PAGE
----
Lakers vs. Warriors Pre-Game Report: LA Looks to Get Out of Cellar
Coming off another frustrating defeat at the hands of the Utah Jazz on Wednesday night, the Lakers return home to face the upstart Golden State Warriors. The Lakers were coming off their first win of the season against the Detroit Pistons, but positives from that game can essentially be dismissed due to the fact that the Pistons are winless at 0-5. Unbelievably, the Lakers sit at the bottom of the Western Conference standings right now, though of course we are only five games into the season. Coach Mike Brown continues to get next to nothing from the bench, other than energy and rebounding production from Jordan Hill. Whether this is a case of Brown not giving the reserves a chance or them not performing well is a valid question to ask, but either way the Laker bench must step up. Additionally, Brown should see that Metta World Peace is not the answer as the backup shooting guard and give free agent acquisition and three-point specialist Jodie Meeks more of a shot considering the Lakers shot 4-23 from three point range against the Jazz.
The Warriors enter the game at 3-2 and on a two game win streak with victories over the Los Angeles Clippers and Cleveland Cavaliers. The team has an extremely bright future and had one of the more impressive off-seasons in the NBA. The Warriors have been to the playoffs only twice in the last 19 seasons (most recently the 2006-2007 season), but they are definitely a threat to be a playoff team this season.
Let’s see how the Lakers match up with them:
Frontcourt: David Lee is one of the more underrated power forwards in the NBA. With averages of 20.1 points per game and 9.6 rebounds per game last season, Lee is a double-double threat each time he steps on the court. Lee is entering his prime in his eighth NBA season and is a key part of the Warriors present and future. How Pau Gasol matches up with Lee will be a key to a Laker victory. He will need to make Lee work on defense, which is not one of Lee’s strong suits, and keep him off the offensive boards.
Last season, the Warriors acquired center Andrew Bogut from the Milwaukee Bucks. Bogut is a former #1 overall draft pick (class of 2005) who has had some struggles with injuries of late. Bogut only played in 12 games all of last season. Currently, he is on a 20-minute limit restriction and is sitting out the second night of back to backs. When healthy, Bogut will act as a defensive anchor (career 1.6 blocks per game) for a Warrior team that has been very subpar on that side of the ball the last several seasons as well as a scoring threat in the low post (12.7 career points per game). When Bogut is not in the game, Dwight Howard should draw a double team every time he touches the ball.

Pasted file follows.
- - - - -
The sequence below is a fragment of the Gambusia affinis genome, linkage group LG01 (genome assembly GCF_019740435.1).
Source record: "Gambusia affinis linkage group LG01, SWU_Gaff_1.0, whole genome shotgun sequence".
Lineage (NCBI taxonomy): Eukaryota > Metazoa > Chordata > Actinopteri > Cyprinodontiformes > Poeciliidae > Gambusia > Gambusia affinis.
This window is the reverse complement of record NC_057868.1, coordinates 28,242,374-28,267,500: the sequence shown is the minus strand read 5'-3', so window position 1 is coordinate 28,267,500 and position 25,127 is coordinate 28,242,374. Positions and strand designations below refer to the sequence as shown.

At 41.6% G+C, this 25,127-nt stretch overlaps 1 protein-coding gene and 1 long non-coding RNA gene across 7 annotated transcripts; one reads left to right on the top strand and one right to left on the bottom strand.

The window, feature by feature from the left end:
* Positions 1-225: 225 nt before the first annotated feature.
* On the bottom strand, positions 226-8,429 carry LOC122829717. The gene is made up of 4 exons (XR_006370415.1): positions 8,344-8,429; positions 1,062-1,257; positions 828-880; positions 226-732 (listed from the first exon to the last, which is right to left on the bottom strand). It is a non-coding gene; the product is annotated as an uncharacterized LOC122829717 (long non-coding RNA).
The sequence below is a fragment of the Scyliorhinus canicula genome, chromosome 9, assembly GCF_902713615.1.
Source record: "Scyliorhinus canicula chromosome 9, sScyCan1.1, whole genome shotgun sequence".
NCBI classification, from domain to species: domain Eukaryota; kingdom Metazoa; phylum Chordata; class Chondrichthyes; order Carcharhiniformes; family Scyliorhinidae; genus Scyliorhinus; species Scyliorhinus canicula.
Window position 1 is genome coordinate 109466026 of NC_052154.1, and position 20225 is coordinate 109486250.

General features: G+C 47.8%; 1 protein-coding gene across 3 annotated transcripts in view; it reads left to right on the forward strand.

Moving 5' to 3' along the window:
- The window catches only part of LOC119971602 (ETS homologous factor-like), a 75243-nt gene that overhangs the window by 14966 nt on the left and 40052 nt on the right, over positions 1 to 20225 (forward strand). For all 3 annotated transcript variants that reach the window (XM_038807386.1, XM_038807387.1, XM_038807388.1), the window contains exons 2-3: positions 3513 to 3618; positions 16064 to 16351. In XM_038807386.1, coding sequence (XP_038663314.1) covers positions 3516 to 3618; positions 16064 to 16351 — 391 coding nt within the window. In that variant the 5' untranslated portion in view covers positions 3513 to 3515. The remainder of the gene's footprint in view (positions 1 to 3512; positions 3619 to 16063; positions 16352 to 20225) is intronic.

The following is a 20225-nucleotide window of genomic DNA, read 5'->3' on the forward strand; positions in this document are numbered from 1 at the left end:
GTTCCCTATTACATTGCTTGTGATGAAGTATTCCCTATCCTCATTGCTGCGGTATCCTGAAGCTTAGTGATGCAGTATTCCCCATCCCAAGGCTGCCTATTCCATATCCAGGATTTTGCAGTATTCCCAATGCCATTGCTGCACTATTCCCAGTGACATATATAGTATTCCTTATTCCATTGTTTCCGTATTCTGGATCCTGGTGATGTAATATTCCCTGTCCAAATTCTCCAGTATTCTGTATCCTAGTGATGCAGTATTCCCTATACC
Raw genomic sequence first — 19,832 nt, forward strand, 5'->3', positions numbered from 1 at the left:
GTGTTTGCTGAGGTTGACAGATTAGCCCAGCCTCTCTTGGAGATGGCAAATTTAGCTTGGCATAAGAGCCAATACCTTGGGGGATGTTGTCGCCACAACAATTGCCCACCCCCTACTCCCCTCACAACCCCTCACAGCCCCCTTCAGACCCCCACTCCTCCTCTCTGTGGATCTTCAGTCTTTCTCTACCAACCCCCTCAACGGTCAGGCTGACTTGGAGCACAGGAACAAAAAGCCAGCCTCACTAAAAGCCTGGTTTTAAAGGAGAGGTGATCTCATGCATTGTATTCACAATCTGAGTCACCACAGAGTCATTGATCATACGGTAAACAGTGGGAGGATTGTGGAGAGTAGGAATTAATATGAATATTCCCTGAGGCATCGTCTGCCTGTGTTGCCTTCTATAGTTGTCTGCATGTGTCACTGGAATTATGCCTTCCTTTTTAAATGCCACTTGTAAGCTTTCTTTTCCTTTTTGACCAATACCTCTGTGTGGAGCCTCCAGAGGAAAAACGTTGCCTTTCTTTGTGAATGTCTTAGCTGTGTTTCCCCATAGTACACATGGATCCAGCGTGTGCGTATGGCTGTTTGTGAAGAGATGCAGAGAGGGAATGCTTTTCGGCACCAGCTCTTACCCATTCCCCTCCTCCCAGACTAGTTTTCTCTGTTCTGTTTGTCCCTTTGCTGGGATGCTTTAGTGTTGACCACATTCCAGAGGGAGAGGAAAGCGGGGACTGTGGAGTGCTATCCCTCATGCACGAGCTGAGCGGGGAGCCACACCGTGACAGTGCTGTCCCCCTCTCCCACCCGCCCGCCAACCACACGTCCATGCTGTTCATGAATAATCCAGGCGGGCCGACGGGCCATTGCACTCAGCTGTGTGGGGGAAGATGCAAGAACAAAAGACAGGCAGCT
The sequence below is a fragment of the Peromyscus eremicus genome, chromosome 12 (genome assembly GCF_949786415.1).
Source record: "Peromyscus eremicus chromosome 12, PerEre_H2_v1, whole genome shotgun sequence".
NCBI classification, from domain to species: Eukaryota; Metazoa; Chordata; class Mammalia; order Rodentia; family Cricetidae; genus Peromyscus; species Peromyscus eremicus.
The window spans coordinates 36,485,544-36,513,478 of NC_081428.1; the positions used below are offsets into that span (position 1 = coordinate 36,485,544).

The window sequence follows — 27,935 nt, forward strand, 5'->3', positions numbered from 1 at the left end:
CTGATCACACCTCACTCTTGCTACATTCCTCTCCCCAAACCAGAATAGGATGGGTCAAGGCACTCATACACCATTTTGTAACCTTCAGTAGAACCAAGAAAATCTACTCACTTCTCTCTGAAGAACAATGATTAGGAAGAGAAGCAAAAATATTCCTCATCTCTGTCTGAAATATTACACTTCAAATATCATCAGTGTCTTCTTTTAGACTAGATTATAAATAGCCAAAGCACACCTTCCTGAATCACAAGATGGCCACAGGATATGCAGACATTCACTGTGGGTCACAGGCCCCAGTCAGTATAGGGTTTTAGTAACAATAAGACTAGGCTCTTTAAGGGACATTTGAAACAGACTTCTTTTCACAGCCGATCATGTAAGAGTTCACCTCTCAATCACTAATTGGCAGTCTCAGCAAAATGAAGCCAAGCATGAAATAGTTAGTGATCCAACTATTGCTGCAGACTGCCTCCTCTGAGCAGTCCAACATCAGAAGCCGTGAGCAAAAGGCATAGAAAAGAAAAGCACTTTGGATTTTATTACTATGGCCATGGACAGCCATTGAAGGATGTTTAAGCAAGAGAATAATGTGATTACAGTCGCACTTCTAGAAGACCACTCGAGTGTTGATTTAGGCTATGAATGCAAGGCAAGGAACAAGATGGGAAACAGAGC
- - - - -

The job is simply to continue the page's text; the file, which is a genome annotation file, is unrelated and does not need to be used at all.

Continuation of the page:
Backcourt: Along with Bogut, point guard Stephen Curry is the key to the Warriors future. Fresh off a 4 year, $44 million dollar extension, Curry is one of the deadliest shooters in the league. While he is a defensive liability with his thin frame, Curry is an outstanding ball handler, distributor, and shooter at the point guard position. He has struggled with his shot a little in the early going this season, but that is likely due to him getting his rhythm back after missing most of last season with ankle injuries. Once again, this will be a tough matchup for Steve Blake.
Klay Thompson, son of Lakers radio broadcaster Mychal Thompson, starts at shooting guard for the Warriors. In his second season, Thompson is an excellent outside shooter (41% from deep last season) who continues to evolve as an overall scorer. Thompson has the length to guard Kobe Bryant, but look for Kobe to use his strength on the low block against Thompson and establish himself early in the game. Kobe has played the role of facilitator the last two games in the early going, but coming off the loss against Utah Kobe is likely to come out firing.
Keys to Victory:
Limit Warriors to Less than 10 Threes- With all the talk of the Lakers’ struggles with the offense, their defense has been far more disappointing. The arrival of Dwight Howard was supposed to instantly make the Lakers an effective defensive unit, but this has not been the case. With shooters capable of getting hot from three in Curry, Thompson, and rookie Harrison Barnes, the Lakers must guard the three-point line effectively. This starts by containing dribble penetration, which Blake and Darius Morris must do a better job of in this matchup.
At Least 30 Points from the Bench- In the loss to the Jazz, the Laker bench contributed an insufficient 12 points combined. While it seems as if the players are having a hard time getting a rhythm due to Mike Brown’s inconsistent substitutions, the bench players have to find a way to contribute. Antawn Jamison must find a way to score within the offense as well. It seemed a given before the season that Jamison, a career 19.5 point per game scorer, would find a way to produce off the bench. This has been far from the case so far, as he has averaged only 4.3 points per game. The Lakers are likely to lose another one if their bench doesn’t contribute.
Golden State Warriors (3-2) vs. Los Angeles Lakers (1-4)
7:30 PM PST, November 9, 2012 Staples Center, Los Angeles, CA
CA TV: TWCSN
Warriors Projected Starting Line-up
PG: Stephen Curry SG: Klay Thompson SF: Harrison Barnes PF: David Lee C: Andrew Bogut
Key Reserves: F Carl Landry, F Richard Jefferson, G Jarrett Jack